While I found Cathy fascinating because of her pure evilness I found the other characters more interesting in their “good” and “evil.” Caleb spends a lot of his time worried that something is wrong with him and that he’s missing something that would allow him to be like everyone else. He knows how different he is from Aron and his innate goodness. A lot of other people also see this in Caleb and find him off-putting; Abra doesn’t know how to control him, because she can’t use her wiles on him, Cathy finds him too similar to herself and can’t do anything about him. Others keep telling him how great his brother is. It makes Caleb lash out against his brother, it also makes him protective of Aron, which I thought was interesting. Caleb knows he’s smarter in a sense, and cleverer, and that he is more ruthless than Aron, so he’s worried Aron will be taken advantage of. Therefore he tries his best to help him and protect him. It’s interesting to see how far he takes it when he then gets angry with Aron (or Adam) because Aron is held above him. It’s very similar to Charles in many ways. Charles is furious with Adam for being better loved than him and almost beats him to death, but he also aches for his brother to come home after the war so they can live together and run the farm. Caleb’s response to being refused and told off by his father is disastrous when he takes his pain out on Aron.

It’s interesting to see how Aron’s “goodness” is portrayed and how it grows into this almost hostile piety. He obviously notices that he is better loved than his brother, and that he is thought of as kinder and sweeter. He also loves Caleb, but is simultaneously scared of him. Aron decides to go to college, he wants to be a preacher. He tries to convert his family and when he fails he sort of despises them. He’s very woe is me, and preachy. He is, technically, a good person, because morally and ethically he is strictly speaking good. But I found his piety so annoying. Not in the way it was written, it just made me hate him. I don’t mind, I like unlikeable characters.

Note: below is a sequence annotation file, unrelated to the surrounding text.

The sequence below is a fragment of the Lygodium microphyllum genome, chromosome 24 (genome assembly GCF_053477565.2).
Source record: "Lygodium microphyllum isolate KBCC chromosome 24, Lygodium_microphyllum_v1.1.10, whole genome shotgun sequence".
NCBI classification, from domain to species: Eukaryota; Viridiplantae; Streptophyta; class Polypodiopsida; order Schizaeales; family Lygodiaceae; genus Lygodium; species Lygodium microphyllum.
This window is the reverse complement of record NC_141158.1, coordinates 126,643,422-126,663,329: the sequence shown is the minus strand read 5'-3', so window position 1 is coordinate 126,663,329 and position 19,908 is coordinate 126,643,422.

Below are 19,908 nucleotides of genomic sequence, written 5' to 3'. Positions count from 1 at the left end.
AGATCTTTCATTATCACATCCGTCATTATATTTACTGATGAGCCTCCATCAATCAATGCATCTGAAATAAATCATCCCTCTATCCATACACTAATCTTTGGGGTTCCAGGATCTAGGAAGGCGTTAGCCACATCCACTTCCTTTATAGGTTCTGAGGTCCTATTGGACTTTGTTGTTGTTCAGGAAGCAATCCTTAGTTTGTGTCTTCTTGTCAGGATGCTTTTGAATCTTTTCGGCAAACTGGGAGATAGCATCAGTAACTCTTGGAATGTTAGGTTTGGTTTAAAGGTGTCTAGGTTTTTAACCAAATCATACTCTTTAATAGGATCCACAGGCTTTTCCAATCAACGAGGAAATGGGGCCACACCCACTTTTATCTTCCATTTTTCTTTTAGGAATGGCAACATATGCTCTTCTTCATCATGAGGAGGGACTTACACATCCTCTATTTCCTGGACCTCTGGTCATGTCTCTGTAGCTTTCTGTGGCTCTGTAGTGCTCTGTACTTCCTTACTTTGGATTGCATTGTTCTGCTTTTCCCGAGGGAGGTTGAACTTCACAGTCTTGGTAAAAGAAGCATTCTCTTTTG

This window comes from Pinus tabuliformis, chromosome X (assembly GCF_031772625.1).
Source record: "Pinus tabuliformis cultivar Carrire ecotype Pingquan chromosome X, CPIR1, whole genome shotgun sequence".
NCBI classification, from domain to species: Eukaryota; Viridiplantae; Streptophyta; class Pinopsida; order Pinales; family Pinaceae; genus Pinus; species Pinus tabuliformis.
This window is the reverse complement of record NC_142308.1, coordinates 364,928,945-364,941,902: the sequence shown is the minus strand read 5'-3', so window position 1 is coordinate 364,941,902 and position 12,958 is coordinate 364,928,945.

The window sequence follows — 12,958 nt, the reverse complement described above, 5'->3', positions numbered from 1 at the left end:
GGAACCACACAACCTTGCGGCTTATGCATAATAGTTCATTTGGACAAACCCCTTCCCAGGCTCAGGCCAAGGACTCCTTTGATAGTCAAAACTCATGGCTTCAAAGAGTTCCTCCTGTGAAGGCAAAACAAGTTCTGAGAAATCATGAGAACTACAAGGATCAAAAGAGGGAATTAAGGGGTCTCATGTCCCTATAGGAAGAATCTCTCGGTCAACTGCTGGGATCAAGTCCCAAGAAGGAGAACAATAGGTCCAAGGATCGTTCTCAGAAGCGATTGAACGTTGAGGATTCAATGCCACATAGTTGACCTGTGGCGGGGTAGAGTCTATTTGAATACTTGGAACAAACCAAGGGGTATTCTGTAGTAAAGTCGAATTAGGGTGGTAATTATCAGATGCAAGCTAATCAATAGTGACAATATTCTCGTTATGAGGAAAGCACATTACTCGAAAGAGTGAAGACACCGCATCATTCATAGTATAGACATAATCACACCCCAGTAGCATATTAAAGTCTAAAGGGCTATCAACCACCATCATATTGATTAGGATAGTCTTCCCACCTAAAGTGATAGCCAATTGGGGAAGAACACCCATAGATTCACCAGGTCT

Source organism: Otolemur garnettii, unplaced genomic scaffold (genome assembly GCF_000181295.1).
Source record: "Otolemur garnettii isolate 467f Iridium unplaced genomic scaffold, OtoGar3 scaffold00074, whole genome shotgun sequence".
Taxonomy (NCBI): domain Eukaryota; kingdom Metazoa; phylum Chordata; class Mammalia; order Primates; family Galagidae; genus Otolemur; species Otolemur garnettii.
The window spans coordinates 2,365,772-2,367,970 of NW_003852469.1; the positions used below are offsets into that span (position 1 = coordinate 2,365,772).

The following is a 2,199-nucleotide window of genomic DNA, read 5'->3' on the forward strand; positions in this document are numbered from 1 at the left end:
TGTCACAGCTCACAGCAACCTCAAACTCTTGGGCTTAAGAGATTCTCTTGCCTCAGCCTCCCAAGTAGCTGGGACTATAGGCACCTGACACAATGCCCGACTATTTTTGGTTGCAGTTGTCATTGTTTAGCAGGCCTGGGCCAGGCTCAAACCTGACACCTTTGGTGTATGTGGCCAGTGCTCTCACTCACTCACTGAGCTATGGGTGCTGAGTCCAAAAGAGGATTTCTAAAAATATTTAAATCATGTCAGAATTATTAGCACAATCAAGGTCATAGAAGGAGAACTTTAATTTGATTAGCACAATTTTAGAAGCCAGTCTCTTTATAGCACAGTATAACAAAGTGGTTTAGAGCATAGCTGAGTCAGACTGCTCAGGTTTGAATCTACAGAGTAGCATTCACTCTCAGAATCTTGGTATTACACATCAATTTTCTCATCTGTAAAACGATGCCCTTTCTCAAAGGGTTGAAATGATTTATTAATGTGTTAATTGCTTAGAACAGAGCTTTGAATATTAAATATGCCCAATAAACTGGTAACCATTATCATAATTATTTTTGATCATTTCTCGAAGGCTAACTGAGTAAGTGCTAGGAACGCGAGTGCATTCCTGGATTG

The Hamiltons are… amazing. Sam Hamilton is a philosopher and farmer, and he is just so great. I liked that even though the Hamilton’s aren’t living this loop of Cain and Abel’s tragedy, they are still haunted by smaller tragedy, but sort of normal tragedies. Like just… normal things happen to them. They tend to lose money, mostly because of Samuel’s just… weirdness and faith in people. And they are also just… family members die tragically, before their time. And Tom… oh Tom. I loved him for not really fitting in, because he’s a genius, but he doesn’t find his way. And he’s so sad, and shy and tragic, and I loved him so much. I think he’s my favorite Hamilton. It sounds a bit twisted that I love such a sad man, but I loved him because of how he was written, he was so upstanding, and kind, and his niece and nephew in the guise of John Steinbeck and his sister, have absolute faith in his ability to fix/answer everything. And he took this responsibility so seriously. I just really loved Tom.

It was just so beautiful, and his prose is gorgeous. And it was amazing to read how guilt and love just brings on self-destruction and horror. And how history keeps repeating itself. It’s amazing, and gorgeous, and I loved it. I will definitely read more Steinbeck.